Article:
Essays address the works of Robert Burns (1759-1796), and discuss, among other things, possible "lost" radical poems by Burns, Burns's "biculturalism," his songs, his satires, his use of the Scottish "flyting" tradition, the nINET_HTMLeenth century's disturbing cult of Burns, the poet's self-representation in letters and poems, his representations of the body, William Wordsworth's hostility to Burns, Burns's nationalism, the extraordinary cultural impact of "The Cotter's Saturday Night."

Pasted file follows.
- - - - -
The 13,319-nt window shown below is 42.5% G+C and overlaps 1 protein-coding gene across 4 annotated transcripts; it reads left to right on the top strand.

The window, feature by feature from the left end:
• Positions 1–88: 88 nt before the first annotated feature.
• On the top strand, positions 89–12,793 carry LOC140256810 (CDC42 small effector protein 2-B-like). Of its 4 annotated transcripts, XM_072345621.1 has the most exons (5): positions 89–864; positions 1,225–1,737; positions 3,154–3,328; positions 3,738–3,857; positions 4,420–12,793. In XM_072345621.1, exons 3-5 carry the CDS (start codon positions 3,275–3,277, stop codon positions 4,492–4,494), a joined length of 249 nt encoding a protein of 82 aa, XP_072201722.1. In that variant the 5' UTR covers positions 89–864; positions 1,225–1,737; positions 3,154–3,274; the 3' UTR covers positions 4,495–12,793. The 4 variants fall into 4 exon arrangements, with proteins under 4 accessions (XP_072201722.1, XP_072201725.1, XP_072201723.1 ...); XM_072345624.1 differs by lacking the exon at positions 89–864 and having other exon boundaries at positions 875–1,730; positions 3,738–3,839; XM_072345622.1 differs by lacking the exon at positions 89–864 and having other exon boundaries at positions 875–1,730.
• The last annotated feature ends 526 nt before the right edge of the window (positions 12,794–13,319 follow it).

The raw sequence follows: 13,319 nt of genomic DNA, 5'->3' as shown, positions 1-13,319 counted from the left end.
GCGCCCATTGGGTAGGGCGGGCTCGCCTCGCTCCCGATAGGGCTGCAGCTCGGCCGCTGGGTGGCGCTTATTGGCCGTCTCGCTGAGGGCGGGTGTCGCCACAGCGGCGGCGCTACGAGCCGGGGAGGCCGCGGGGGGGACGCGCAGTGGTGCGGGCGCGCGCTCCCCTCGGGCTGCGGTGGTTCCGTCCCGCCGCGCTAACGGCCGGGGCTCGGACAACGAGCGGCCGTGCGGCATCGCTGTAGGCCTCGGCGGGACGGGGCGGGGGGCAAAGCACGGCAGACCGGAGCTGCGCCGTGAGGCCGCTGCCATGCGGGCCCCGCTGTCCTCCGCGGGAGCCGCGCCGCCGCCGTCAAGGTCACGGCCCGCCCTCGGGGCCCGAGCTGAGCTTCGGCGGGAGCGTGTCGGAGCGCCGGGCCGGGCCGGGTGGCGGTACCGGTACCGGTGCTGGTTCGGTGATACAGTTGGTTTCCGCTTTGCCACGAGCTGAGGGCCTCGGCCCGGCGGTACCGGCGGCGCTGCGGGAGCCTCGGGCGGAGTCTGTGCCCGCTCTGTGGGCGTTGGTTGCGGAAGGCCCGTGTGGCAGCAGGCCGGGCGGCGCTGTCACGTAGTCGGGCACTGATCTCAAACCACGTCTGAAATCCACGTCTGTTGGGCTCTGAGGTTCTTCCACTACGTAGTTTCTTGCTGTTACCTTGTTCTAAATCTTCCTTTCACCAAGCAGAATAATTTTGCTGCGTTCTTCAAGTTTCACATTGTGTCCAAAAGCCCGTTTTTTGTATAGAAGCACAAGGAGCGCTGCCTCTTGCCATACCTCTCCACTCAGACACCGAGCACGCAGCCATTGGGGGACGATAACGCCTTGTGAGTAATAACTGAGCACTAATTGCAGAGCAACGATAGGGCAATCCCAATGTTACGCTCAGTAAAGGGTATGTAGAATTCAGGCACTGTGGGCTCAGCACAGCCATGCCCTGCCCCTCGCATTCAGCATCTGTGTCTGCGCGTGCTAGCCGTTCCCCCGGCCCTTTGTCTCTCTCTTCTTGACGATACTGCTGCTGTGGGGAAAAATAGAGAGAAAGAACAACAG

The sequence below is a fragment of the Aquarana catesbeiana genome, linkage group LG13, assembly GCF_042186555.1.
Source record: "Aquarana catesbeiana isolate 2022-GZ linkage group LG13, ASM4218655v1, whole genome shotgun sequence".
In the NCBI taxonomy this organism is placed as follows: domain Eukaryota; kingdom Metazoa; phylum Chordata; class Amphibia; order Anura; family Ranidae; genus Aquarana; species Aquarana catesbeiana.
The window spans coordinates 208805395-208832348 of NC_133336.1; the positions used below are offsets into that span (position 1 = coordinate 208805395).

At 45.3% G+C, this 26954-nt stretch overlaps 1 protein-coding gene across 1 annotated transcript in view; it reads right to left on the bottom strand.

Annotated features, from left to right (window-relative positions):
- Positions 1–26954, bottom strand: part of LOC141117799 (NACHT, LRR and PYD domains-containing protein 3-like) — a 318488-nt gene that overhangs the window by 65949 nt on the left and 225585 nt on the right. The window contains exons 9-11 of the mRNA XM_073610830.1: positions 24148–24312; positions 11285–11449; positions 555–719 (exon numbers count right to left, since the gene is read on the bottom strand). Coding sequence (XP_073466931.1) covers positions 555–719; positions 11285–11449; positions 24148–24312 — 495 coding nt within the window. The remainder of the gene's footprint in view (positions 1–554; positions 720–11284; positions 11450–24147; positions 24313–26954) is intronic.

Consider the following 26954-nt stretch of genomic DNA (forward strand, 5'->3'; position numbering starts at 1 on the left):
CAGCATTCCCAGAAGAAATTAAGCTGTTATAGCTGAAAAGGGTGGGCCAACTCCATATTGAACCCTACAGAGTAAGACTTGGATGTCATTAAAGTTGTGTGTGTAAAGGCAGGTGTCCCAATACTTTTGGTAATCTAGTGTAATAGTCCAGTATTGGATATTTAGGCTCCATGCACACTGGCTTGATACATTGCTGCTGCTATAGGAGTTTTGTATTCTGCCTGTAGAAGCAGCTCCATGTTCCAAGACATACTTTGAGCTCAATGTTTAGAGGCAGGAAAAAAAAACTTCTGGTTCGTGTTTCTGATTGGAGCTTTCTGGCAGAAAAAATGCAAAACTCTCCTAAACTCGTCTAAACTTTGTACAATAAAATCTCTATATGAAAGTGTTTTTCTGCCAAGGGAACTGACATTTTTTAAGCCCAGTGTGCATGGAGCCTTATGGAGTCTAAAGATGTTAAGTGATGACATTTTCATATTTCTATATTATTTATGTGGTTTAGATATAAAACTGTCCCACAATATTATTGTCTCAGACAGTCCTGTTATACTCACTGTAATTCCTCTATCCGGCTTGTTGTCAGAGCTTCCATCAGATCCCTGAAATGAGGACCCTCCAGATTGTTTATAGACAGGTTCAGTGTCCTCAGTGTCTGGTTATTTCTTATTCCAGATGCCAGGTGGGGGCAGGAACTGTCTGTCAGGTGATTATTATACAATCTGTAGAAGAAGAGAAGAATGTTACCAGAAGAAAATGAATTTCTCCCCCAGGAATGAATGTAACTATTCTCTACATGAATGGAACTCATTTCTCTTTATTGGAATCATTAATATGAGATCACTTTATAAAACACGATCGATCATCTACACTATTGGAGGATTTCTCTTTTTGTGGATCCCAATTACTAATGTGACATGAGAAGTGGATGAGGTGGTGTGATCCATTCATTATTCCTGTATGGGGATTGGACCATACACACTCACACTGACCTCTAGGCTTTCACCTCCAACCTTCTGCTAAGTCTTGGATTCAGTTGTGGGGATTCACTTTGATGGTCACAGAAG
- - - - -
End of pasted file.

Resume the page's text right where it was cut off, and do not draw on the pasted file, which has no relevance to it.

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The full range of literary traditions comes to life in the Twayne Critical Essays Series. Volume editors have carefully selected critical essays that represent the full spectrum of controversies, trends, and methodologies relating to each author's work. Essays include writings from the author's native country and abroad, with interpretations from the time they were writing, through the present day. Each volume includes: an introduction providing the reader with a lucid overview of criticism from its beginnings, illuminating controversies, evaluating approaches, and sorting out the schools of thought; the most influential reviews and the best reprinted scholarly essays; a section devoted exclusively to reviews and reactions by the subject's contemporaries; original essays, new translations, and revisions commissioned especially for the series; and previously unpublished materials such as interviews, lost letters and manuscript fragments. Also included are a bibliography of the subject's writings and interviews, and a name and subject index.